In practically his last minutes in office, political appointee Dan Ashe of the US Fish and Wildlife Service banned ordinary ammunition, not just for hunting but for all purposes including self-defense, on all federal lands.
Ashe waited until the last minute in hopes that the ban could take hold before his replacement could overturn it. (Ashe knew from the transition team that his services were no longer required, and his last day was 20th January. He has been found a job in a non-profit that does not require him to relocate from his beloved Imperial City of Washington, DC).
The ban, which took effect immediately, eliminates the use of lead-based ammunition on federal lands like national parks and wildlife refuges, as well as any other land administered by the Fish and Wildlife Service. The ban is expected to have a major impact on much of the hunting that takes place on federal lands across the United States as lead-based ammunition is widely legal and used throughout the country.
Ashe said the order was necessary to protect wildlife from exposure to lead.
“Exposure to lead ammunition and fishing tackle has resulted in harmful effects to fish and wildlife species,” Ashe said in his order. “According to the U.S. Geological Survey, lead poisoning is a toxicosis caused by the absorption of hazardous levels of lead in body tissues.”
Boy, are there some bureaucrats who need “a toxicosis caused by the absorption of hazardous levels of lead in body tissues,” or what? But we digress.
Ashe made a sanctimonious attempt to cloak his ban in concern for wildlife.
“Ingested lead pellets from shotgun shells have been a common source of lead poisoning in birds… The use of lead ammunition …[presents] an ongoing risk to upland or terrestrial migratory birds and other species that ingest spent shot directly from the ground or as a result of predating or scavenging carcasses that have been killed with lead ammunition and left in the field.”
Unlike many Fish & Wildlife Service officials, who tend to be sportsmen from rural America, Ashe is a second-generation career bureaucrat who has never in his adult life lived outside of the National Capital Area and never held a job in the productive sector of the economy (He still hasn’t, in his new capacity as the head of the Association of Zoos, etc.)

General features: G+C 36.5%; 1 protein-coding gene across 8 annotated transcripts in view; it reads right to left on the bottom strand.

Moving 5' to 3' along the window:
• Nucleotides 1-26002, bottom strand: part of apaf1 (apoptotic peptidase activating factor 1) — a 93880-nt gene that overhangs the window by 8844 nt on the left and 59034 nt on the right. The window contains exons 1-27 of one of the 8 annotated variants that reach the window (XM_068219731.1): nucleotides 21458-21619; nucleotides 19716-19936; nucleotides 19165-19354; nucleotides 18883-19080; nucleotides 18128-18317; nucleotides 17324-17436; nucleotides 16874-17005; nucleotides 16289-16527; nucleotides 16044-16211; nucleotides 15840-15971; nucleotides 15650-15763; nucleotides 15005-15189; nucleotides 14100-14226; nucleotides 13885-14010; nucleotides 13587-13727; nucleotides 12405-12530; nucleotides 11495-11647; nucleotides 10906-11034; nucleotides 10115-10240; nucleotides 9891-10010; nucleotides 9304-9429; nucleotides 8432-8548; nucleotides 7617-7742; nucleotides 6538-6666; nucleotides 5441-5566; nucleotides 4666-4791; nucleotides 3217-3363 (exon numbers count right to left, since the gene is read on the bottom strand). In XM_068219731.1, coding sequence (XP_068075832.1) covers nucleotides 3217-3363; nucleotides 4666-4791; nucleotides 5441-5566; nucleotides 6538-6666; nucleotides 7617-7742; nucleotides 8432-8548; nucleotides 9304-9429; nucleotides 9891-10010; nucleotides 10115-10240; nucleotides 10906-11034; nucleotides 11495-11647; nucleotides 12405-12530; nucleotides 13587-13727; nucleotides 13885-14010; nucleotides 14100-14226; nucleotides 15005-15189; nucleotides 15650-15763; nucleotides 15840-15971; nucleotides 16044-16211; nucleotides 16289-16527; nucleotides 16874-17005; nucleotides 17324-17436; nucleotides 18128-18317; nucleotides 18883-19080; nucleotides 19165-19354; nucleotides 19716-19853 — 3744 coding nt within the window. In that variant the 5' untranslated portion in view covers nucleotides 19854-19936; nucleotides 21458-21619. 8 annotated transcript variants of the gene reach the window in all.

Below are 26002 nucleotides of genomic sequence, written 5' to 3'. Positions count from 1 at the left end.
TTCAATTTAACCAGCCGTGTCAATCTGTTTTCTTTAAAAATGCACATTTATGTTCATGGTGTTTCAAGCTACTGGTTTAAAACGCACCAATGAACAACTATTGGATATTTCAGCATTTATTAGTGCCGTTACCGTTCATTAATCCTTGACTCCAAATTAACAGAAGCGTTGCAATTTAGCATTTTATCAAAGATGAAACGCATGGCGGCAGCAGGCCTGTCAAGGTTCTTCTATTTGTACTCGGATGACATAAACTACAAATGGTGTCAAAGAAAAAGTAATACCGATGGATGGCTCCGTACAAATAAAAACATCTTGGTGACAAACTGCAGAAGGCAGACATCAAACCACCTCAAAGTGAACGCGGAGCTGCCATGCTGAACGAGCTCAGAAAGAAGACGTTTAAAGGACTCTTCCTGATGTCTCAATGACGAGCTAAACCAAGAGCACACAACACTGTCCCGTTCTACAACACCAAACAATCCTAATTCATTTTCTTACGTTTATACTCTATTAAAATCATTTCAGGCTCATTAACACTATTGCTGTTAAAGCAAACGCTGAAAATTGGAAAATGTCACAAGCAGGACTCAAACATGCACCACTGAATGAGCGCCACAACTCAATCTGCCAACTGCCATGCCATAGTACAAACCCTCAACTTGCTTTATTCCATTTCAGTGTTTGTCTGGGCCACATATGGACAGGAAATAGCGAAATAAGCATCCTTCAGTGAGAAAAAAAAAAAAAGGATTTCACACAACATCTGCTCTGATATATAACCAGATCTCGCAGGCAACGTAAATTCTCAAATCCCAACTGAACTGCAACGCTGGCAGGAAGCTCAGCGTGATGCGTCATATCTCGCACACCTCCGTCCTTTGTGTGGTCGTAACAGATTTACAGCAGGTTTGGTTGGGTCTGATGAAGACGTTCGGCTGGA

Ashe’s 19 January order lasted all the way until 5 March… because the Senate took its time confirming current Secretary of the Interior Ryan Zinke. Zinke, who rocked the Washington press corps, not to mention the Interior bureaucracy, by riding a horse to his office on his first day, hit the Ashe ban like a .600 Nitro Express:
Ryan Zinke’s first act on his first day as interior secretary was shooting down an order signed two months ago that banned use of lead ammunition on federal land managed by the U.S. Fish and Wildlife Service.
Zinke’s order revoked a previous order requiring use of nontoxic ammunition and fishing tackle signed Jan. 19 by outgoing FWS Director Dan Ashe that had been criticized by some hunting and angling groups.
Zinke also signed a second order directing bureaus and agencies managing all federal land to immediately identify areas where recreation and fishing can be expanded.
Over the past eight years, Zinke said, there’s been a decrease in access to public land.
Of course, that access loss has come about at the hands of urban bureaucrats like Dan Ashe.
The horse thing matters, and the symbology is deeper than you think. Like the DC press corps, most of the employees of the Department of the Interior and the Fish and Wildlife Service can’t ride a horse, and would look silly trying to mount one. Hell, most of them can’t drive a stick shift — but they know their way around the Washington Metro.
When Theodore Roosevelt created National Parks as a thing, he never imagined enormous Washington bureaucracies exerting dictatorial power over the outdoors, but staffed almost entirely by strangers to the outdoors.
Even a hagiographic press release lauding Ashe in expectation of his departure scrambles to find actual accomplishments in his nearly six years as FWS supremo. In the end, they came up with: he was good at growing the bureaucracy and expanding quotas for racial minority hiring, and was good at opposing protests on Federal land, when he didn’t agree with the protesters.